Posted in 1st day activity, first week activity, guided visualisation, motivation, poetry

Variations with ‘go and open the door’

 

 

 

 

 

The original activity is described here and the poem ‘Go and Open the Door’ by Miroslav Holub is here. This is a very powerful poem and I think it will work really well with teenagers and adults on the first week of the term.

Here is a variation with the poem for the new comers.

Materials needed

Music

The poem

A big poster of a classroom door (or any other door)

Introduce some vocabulary if you think they will cause problems when you read the poem.

Tell them you will read a poem, they can close their eyes if they want.

Before you begin reading the poem, play a relaxing

Tell them they are about to open the door of their new classroom. They don’t know what they will find there. First focus on the followings:

What are their expectations?

Why are they in this class?

How will they improve themselves?

What are their expectations from their teachers?

When and how will they have fun?

Stop the music and read the poem.

Tell them to open the door of the classroom and step in, meet the people, the teacher and find a seat. Now tell them to open their eyes and jot down the things they thought.

Ask the volunteers to share their ideas.

Give them post-it notes and ask them to write what they’ve found when they opened their classroom door.

Stick the door poster on the wall.

Get students’ post-it notes and stick on the door.

Posted in 1st day activity, efl, fillers, fun, games, warmers

Get into groups according to …

siblings

 

 

 

 

 

 

image is taken from here

 

 

This is a fun activity that I found from ESLCafe years ago and I love using it once every year. It’s even great to team your students for their group works.

Group the students as the 1st child, middle child, youngest child of their family or a single child.

Prepare a handout with some questions similar to the ones below.Get them discuss in their groups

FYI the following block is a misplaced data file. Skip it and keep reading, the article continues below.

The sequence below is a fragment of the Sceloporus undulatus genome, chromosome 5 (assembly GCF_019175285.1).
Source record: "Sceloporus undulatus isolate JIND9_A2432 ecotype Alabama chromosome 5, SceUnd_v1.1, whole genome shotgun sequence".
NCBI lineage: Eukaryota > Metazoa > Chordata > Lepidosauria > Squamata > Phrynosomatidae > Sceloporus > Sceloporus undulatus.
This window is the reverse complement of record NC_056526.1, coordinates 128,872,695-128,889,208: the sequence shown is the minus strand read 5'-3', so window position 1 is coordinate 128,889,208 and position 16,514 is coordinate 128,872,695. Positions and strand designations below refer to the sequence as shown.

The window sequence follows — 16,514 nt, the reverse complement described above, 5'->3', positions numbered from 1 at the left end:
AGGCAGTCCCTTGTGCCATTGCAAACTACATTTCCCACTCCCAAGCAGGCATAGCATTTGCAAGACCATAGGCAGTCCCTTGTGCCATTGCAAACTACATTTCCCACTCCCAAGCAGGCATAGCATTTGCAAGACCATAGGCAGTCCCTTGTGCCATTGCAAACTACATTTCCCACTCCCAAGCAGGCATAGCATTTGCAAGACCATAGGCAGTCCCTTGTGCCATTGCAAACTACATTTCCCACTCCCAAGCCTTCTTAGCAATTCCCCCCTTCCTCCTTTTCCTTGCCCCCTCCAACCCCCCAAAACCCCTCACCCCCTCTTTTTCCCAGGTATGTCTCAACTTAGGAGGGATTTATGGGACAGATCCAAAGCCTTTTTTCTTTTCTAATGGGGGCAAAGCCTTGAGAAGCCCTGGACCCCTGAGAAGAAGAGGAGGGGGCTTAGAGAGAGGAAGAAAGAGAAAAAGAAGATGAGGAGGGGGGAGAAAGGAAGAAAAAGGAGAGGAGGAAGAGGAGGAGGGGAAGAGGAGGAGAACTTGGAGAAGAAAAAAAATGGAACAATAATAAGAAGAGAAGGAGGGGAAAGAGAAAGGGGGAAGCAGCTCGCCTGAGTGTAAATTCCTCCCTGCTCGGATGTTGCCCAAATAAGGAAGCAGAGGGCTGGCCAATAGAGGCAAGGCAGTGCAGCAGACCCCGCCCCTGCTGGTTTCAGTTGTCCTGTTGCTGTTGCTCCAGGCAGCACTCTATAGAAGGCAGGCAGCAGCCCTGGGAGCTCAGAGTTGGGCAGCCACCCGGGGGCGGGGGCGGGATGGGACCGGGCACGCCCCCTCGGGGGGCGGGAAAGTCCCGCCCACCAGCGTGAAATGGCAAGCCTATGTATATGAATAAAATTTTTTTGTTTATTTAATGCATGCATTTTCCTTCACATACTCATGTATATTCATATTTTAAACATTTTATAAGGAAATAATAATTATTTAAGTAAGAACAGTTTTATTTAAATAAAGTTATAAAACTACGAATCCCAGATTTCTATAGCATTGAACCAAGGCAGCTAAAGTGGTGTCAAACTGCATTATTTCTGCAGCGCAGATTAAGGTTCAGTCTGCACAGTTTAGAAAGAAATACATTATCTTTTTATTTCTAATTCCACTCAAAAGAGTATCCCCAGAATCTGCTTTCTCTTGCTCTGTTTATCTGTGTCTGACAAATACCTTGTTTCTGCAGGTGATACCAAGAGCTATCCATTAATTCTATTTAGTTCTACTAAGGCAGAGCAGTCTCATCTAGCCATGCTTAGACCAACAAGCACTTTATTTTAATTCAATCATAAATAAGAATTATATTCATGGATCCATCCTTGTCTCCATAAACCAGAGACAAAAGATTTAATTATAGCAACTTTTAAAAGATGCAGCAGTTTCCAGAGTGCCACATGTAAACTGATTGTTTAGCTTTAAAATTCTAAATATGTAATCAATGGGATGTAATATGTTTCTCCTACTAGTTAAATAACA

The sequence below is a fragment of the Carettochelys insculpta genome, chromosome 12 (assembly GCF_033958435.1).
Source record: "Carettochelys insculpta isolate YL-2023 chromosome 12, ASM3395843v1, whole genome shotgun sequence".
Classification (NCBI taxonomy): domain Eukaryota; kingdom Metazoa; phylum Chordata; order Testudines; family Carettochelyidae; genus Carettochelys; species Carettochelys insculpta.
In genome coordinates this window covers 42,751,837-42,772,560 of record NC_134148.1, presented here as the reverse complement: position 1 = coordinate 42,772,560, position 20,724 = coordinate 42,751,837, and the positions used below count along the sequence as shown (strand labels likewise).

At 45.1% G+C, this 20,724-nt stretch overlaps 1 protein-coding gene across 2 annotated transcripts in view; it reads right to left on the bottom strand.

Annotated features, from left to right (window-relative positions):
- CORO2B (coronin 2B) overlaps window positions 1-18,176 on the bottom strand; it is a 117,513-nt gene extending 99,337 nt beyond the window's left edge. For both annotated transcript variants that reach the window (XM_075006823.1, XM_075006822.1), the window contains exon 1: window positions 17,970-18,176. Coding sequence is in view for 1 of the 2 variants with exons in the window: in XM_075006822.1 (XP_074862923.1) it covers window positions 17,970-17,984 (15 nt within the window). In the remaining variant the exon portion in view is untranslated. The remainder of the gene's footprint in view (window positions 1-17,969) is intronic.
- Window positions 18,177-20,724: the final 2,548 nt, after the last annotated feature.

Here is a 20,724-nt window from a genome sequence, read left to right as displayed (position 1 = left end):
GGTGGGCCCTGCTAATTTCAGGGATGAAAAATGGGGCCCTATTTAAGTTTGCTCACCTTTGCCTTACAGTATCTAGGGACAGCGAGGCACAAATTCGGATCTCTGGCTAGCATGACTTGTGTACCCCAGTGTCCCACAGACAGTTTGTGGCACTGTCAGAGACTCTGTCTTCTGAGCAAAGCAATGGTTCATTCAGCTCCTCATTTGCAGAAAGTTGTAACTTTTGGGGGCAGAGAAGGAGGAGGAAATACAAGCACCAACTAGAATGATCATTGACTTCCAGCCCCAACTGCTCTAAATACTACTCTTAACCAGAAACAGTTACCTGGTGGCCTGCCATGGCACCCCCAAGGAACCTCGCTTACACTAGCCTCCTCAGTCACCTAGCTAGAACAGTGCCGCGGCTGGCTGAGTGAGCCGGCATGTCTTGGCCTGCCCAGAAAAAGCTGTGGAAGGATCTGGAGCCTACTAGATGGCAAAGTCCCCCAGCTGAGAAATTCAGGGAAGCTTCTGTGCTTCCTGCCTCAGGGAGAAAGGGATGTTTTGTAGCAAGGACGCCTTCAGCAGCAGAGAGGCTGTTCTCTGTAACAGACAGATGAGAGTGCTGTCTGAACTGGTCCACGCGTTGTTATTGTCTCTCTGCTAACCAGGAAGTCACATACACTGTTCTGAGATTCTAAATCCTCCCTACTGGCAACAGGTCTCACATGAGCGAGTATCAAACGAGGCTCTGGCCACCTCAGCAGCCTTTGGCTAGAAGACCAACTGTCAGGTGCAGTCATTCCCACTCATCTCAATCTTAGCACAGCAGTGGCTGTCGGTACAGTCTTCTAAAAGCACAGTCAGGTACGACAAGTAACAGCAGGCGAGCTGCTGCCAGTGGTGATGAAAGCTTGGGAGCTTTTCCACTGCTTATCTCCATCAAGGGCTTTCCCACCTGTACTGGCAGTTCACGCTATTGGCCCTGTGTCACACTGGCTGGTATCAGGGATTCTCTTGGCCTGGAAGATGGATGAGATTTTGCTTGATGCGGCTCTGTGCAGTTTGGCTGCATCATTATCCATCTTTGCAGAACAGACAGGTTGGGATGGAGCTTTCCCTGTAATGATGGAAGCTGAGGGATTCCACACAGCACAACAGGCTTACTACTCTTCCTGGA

• How are you similar to each other?
  • What is it like to be the eldest child of the family?
  • How are you different from your sister or brother?
  • Are you organised?
  • Do you say no easily to people?
  • What is it like to be the eldest child?

 Then share the following

FIRST BORN: perfectionist, list maker, well-organised, natural leader, critical, serious, logical, doesn’t like surprises, difficulty saying no to others.

MIDDLE CHILD: mediator, diplomatic, avoids conflict, independent, loyal to peers, many friends, secretive, unspoiled, has reasonable expectations

YOUNGEST CHILD: charming, blames others, attention seeker, people person, natural sales person, engaging, affectionate, loves surprises

ONLY CHILD : little adult by age 7, very thorough and deliberate, can’t bear to fail, has very high expectations for self, more comfortable, with people who are older or younger.

Discuss as a class whether these characteristics apply to them or not.

And you will actually see that they do. Try for yourself 🙂 You can also read this article.

Posted in 1st day activity, lesson ideas, teaching

Another 1st Day Activity-Promises to be kept…

ImageChef Sketchpad - ImageChef.com

I believe from the moment we enter the classroom, our aim should be to help our students see where their learning journey is taking them to so the first day activities are important to give them some clues too.

You can adapt the activities below according to your classes. If they are new comers this way you can learn about them changing some of the questions, if you already know them you can just remind  them their reason to be in the class.

Activity 1

I ask my students to write a letter to me imagining it’s the last day of the class and tell me how they became successful throughout the year answering the following questions:

How many hours a day did you study English?

How many books did you read?

What was your aim?

How did you improve your studying skills?

What advice can you give to your friends who will be in this class next year?

How did you change?

When I read the letters, I comment on them and tell them that those are their promises and they have to keep their promises. So they should read the number of books they have written in their letters or study or do the things they have stated.

However, this year I’m planning to do something else.

Activity 2

Materials: colourful paper or cards, colourful pens, blue-tac

Ask students to choose some colourful pens and paper.

Tell them to write their names in the middle.

Tell them to write what their plans are for the year, how they will study, what they will learn, what they will read, etc on the corners or around their names.

Then stick the cards on the walls so as not to forget them 🙂